7 years ago from Hamilton, Alabama

      Dear Nellieanna, "THANK YOU, DEAR FRIEND, for this comment. I didn't know that at the time, anyone would ever read this hub, which IS THE FIRST hub I ever submitted. You are part of my history now for being the first person to read what I do five days a week. And as for the Fibromyalgia and Neurothopy, well, not even Jesus promised that life would be fair. I am learning to accept this physical, mental, and emotional pain as the weeks go by and realizing that there are people around me who are worse off than I--e.g. the children at St. Jude's Children's Hospital in Memphis. I could learn from them what gratitude really means. I am not going to sugarcoat this, but am I always this placid and philosophical? No. I have bad days and then worse days..but I DO HAVE DAYS...and can get out of bed. Thank you, dear Nellieanna, for your thoughtfulness and care. I am so glad that you and I are friends. God bless you and yours with love, peace, and happiness.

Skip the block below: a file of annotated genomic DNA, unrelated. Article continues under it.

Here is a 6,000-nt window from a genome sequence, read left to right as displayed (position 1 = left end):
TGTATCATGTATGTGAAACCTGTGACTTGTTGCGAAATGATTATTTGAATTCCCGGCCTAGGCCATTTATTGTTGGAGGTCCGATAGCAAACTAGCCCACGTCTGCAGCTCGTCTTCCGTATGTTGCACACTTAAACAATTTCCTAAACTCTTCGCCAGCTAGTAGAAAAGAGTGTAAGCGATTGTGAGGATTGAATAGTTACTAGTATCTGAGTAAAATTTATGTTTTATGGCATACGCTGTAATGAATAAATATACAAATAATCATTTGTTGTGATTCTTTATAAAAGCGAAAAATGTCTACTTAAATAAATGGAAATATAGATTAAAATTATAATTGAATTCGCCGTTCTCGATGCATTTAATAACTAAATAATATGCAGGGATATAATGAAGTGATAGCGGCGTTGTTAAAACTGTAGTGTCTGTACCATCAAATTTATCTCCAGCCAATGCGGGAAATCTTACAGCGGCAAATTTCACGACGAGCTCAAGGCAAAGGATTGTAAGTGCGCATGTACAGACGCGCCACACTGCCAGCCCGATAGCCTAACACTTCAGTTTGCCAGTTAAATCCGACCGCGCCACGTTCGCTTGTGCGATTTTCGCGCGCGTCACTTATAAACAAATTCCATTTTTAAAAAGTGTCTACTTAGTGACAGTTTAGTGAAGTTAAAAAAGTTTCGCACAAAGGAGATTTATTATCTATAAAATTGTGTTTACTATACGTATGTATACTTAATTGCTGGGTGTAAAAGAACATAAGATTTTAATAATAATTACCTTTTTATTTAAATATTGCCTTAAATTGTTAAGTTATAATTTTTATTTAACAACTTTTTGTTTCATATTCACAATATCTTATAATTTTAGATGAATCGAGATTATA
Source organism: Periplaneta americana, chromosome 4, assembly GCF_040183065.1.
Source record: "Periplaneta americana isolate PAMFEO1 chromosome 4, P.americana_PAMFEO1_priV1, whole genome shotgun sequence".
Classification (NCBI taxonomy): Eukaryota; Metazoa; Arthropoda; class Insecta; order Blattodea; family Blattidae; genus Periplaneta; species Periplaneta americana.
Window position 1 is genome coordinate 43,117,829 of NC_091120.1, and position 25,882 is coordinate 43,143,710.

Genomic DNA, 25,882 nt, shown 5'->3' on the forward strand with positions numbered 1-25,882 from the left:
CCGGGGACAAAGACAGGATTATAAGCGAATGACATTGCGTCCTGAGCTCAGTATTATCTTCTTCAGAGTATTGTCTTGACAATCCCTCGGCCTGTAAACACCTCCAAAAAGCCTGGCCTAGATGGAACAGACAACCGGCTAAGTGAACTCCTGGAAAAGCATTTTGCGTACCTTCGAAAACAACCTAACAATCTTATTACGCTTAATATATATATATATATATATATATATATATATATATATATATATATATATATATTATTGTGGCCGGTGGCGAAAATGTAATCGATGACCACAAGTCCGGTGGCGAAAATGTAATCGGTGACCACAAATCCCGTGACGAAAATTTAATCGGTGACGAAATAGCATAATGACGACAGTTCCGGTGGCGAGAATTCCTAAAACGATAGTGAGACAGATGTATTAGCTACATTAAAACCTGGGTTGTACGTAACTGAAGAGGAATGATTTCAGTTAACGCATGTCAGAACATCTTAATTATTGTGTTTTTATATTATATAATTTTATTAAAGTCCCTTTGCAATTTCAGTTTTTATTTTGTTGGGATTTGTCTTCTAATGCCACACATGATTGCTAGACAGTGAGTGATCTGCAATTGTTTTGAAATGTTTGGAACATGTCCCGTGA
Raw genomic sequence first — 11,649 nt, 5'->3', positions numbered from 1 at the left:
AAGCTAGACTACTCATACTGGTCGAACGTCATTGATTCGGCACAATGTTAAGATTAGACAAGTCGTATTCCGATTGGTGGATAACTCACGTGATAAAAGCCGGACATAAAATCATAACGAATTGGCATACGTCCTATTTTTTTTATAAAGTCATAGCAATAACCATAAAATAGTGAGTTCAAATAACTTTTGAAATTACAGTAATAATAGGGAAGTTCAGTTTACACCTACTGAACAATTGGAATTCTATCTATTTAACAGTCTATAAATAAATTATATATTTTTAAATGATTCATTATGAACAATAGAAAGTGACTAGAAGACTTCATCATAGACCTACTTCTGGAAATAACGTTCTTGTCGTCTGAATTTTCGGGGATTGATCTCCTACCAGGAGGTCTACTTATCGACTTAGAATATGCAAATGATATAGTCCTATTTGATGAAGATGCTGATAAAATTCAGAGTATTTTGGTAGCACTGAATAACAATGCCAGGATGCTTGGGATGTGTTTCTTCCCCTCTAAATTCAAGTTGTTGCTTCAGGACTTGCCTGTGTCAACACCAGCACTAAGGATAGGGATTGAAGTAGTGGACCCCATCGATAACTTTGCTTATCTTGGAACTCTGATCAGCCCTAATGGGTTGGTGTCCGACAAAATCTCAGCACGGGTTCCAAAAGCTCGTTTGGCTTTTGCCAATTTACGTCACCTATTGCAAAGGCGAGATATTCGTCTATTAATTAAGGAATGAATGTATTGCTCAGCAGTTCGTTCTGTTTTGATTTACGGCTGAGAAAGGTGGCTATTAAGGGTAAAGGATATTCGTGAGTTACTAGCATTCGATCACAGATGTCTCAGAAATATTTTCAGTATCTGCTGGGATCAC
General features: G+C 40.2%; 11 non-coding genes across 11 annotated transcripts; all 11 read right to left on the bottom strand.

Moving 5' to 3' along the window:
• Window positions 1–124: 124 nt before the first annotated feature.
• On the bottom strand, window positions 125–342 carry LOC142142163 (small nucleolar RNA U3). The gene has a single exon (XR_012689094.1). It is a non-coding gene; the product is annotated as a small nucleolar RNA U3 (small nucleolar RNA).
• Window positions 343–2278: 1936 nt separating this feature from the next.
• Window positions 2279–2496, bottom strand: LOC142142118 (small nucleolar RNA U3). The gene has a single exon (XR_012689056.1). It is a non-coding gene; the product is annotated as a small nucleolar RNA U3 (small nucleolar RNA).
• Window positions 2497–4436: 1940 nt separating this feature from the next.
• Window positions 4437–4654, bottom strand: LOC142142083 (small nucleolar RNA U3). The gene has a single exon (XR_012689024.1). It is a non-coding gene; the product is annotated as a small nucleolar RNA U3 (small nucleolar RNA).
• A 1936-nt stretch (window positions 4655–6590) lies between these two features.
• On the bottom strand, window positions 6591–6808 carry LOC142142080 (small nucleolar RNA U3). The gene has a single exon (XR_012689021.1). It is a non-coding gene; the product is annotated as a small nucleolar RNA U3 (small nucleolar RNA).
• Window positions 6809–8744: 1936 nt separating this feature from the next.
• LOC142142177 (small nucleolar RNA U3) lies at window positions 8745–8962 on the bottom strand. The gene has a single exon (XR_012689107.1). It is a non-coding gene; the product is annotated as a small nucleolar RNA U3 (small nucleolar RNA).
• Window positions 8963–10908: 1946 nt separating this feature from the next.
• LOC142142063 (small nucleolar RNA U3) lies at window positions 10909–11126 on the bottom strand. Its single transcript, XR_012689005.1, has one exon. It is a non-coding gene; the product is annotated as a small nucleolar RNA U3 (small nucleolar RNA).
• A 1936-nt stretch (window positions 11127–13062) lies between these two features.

• Nellieanna profile image

      Nellieanna Hay 

      7 years ago from TEXAS

      Kenneth, I just found and read this and the other one about your affliction and I'm truly beyond speechless to realize the intensity of your daily ordeal with such distress.

      You know that I liked you immediately when I first began to delve into your hubs after we began to follow each other only about 2 and a half weeks ago, obviously knowing very little about each other's backgrounds. I hope I haven't been insensitive, but what did I know? I can only say that you're even a more fantastic inspiration, now that I know a little more of yours. Thank you for sharing yourself so generously on HP, Kenneth.